As we close in on a year of living claustrophobically, Americans continue to look for strategies that can quiet the jitters—and don’t involve thousands of calories. One solution: calming decor. To help you out, hundreds of designers were asked what they consider the most soothing interior paint colors.
Nature-inspired palettes of pale blue and olive green were mentioned often. Notably absent? Pigments such as fire-engine red and neon green, which the experts view as invigorating at best and anxiety-inducing at worst. “As a rule of thumb, the more saturated and pigmented the color, the more it is associated with excitement and stimulation,” explained Palo Alto, Calif., architect Mary Maydan.
Here are the four specific paint colors that were most frequently cited by an expert panel, followed by four hues that designers generally agreed jangle the nerves.
THE MOST-PACIFYING PIGMENTS
Borrowed Light No. 235
Farrow & Ball
Shades that call to mind sea and sky work on us like an aesthetic chill pill. “These colors connect us to the natural world, which does wonders for our stress levels,” said New York designer Ariel Okin, who singled out Borrowed Light. Chicago designer Kelly Hurliman said of the hue, “It feels as though it has been magically mixed with sunlight.” From $110 a gallon, farrow-ball.com
“Relaxing at the spa.” So Brooklyn designer Shelby Girard described the mood this white evokes, especially when paired with natural materials like rattan and jute, she said. The hue never reads yellow or pink, said New York designer Nate Berkus. “Alabaster is a chalky, warm, almost plaster-like white,” he said. “I like an environment that is a study in neutrals, which I’ve always found soothing and peaceful.” $80 a gallon, benjaminmoore.com
Portola Paints & Glazes
Bringing natural tones indoors “plays to our most primal inner senses,” said Barrington, Ill., designer Katie Wozniak of shades on the green spectrum. Portola’s Graceland is a pleasantly muddy and muted green that Los Angeles designer Erick Garcia calls “earthy.” He would use it in a bedroom, living room or master bedroom. “It has a sense of peace and optimism.” From $64 a gallon, portolapaints.com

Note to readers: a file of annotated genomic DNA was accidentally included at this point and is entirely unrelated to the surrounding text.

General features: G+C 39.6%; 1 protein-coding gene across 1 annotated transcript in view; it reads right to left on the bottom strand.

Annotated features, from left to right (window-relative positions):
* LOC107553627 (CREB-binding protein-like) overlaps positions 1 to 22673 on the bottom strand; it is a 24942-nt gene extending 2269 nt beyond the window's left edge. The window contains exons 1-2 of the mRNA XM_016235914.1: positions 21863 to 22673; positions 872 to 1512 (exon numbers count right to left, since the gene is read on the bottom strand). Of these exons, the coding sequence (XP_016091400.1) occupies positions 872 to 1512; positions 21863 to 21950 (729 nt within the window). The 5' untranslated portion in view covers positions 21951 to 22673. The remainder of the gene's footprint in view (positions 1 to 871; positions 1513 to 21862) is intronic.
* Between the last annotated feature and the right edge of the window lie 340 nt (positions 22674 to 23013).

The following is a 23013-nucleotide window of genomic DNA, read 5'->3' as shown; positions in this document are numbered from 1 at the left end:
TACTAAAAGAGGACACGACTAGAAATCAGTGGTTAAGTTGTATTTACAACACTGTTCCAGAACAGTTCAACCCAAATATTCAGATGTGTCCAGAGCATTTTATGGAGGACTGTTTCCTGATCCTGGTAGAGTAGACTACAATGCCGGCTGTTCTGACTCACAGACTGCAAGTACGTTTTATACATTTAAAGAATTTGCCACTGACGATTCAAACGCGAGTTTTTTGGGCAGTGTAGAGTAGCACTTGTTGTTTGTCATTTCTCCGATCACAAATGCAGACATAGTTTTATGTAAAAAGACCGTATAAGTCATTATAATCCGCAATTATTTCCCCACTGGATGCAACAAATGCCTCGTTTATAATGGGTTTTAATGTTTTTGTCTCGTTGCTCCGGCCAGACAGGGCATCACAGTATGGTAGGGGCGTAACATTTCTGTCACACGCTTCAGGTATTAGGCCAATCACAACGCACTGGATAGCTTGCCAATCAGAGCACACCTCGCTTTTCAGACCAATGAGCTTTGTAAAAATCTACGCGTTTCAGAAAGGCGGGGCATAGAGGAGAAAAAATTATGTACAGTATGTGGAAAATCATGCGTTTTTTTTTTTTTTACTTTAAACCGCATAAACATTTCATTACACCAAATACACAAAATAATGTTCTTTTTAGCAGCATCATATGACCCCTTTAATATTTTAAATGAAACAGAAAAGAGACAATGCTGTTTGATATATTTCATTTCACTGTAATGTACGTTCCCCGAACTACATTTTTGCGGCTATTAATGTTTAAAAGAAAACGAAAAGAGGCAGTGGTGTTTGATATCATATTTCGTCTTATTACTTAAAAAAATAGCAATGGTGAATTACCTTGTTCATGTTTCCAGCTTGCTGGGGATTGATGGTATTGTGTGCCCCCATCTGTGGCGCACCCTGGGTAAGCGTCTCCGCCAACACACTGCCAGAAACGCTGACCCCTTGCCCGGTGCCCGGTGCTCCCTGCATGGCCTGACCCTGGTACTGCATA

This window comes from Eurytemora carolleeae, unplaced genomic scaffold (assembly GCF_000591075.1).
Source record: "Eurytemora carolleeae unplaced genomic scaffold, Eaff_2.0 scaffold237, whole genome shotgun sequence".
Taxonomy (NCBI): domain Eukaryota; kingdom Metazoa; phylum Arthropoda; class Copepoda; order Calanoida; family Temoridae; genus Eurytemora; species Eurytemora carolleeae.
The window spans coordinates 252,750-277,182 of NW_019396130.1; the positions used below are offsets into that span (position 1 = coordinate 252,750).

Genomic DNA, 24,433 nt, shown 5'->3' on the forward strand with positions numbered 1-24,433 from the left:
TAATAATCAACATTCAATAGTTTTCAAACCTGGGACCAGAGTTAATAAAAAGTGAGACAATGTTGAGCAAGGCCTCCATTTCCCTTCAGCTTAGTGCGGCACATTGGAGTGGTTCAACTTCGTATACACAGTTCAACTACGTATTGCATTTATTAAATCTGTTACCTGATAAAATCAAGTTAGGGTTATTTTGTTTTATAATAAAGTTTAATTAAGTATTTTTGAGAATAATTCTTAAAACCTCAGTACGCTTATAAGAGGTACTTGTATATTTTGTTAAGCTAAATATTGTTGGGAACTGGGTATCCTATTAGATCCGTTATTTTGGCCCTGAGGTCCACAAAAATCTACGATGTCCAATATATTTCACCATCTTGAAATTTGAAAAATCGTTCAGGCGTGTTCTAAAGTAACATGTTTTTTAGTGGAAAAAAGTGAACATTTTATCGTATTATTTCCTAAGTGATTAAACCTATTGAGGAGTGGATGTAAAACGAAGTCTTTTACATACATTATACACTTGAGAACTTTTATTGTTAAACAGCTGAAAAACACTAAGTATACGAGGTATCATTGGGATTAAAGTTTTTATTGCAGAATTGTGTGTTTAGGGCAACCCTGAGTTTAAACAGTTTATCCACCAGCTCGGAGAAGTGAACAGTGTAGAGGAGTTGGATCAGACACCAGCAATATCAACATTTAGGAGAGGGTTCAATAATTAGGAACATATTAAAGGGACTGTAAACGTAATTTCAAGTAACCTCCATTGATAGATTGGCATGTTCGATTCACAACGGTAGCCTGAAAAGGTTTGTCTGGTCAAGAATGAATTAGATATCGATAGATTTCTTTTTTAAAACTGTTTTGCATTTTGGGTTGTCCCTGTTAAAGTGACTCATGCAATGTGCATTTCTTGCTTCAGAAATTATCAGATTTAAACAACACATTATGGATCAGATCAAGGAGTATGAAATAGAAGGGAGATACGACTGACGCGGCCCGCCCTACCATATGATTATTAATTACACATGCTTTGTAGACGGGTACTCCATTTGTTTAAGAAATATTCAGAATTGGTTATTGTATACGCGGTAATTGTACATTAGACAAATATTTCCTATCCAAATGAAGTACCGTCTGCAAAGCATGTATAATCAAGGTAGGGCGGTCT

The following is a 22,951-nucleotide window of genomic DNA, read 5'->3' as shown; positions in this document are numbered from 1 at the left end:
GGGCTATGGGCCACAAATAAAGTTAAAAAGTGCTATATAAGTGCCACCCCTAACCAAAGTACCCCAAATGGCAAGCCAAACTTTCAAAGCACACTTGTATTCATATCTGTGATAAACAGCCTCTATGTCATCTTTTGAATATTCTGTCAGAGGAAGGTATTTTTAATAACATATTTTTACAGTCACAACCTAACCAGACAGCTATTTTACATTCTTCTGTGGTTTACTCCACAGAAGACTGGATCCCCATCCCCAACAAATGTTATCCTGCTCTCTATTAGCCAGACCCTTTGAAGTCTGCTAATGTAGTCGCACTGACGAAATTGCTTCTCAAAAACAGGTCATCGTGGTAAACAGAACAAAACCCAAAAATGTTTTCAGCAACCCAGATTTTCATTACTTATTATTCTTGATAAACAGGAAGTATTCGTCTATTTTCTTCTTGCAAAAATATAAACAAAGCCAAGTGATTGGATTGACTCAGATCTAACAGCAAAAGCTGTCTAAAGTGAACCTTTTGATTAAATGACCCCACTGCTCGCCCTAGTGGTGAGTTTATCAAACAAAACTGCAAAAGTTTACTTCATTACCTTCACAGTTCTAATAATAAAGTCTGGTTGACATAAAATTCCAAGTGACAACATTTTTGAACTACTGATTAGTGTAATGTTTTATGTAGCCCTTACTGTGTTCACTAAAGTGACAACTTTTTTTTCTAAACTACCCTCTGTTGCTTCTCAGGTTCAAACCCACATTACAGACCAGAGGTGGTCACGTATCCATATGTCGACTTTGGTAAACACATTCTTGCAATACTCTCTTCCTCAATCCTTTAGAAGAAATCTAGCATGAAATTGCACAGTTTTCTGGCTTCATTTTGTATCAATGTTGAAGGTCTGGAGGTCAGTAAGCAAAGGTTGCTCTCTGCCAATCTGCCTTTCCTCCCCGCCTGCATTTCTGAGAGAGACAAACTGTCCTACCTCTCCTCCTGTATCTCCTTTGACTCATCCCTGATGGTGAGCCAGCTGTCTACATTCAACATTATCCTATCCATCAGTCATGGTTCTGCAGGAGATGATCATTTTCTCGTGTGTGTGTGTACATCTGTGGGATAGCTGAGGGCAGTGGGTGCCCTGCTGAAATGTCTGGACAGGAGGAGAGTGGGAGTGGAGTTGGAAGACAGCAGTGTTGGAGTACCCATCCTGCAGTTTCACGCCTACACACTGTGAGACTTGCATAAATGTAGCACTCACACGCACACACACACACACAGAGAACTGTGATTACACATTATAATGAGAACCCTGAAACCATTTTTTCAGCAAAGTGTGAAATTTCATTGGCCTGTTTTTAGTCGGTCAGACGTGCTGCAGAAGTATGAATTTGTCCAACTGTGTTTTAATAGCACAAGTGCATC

Philadelphia designer Joe Berkowitz compares Shark to a cloudy day that mellows the psyche. The light gray shade with brown undertones is “easy on the eyes.” Kara Mann used Shark in a client’s bedroom. “It works with both warm and cool tones,” said the Chicago designer, “but what makes it soothing is the way it subtly changes throughout the day’s light.” From $36 a gallon, ppgpaints.com
THE MOST-DISCONCERTING COLORS
While pretty poolside, the bright and bold citrus-y hues we embrace on tropical vacations translate poorly into paint colors at home, said New York designer Mikel Welch. “Orange tones on entire walls typically have a florescent quality that ‘burns’ the eye, so to speak,” he said. “The effect is similar to staring at the sun.” Jean Stoffer, a designer in Grand Rapids, Mich., refers to these tones as “huge punctuation marks of color.” Punctuation should not be huge.
Why do we often see bright red décor in fast-dining establishments, à la McDonald’s ? Because the business model relies upon our not wanting to hang around, explained Los Angeles designer Kevin Isbell. “Red packs a fiery punch that makes it difficult to relax,” he said. New York designer Rayman Boozer finds bright red hues vibrant and exciting but also challenging to incorporate into a soothing design. “It is a great color for lipstick but not my pick for relaxing home décor,” he said.
Color-loving San Francisco designer Homan Rajai describes pigments such as fuchsia as “aggressive, graphic and blunt.” Primary and non-complex colors, like those in a 12-pack of Crayola markers, will always read as least-soothing, confirmed Atlanta designer Lauren Lowe. Said Ms. Maydan, “Being surrounded by colors like this for too long can actually heighten stress and anxiety.”
In a space meant to soothe, aggressive yellows will accomplish the opposite. “For me, a bright yellow is very stimulating,” said Chicago interior designer Alexandra Kaehler. “It’s exciting in a powder room or closet that you don’t necessarily visit for a respite. It just doesn’t offer that calming effect.” And steer totally clear of yellows of an acidic or highlighter-like nature, which Los Angeles designer Greg Roth describes as having an “energy and buzz to them that works great for motivating the troops or getting you up and dancing but, for getting ready for bed, maybe not so much.”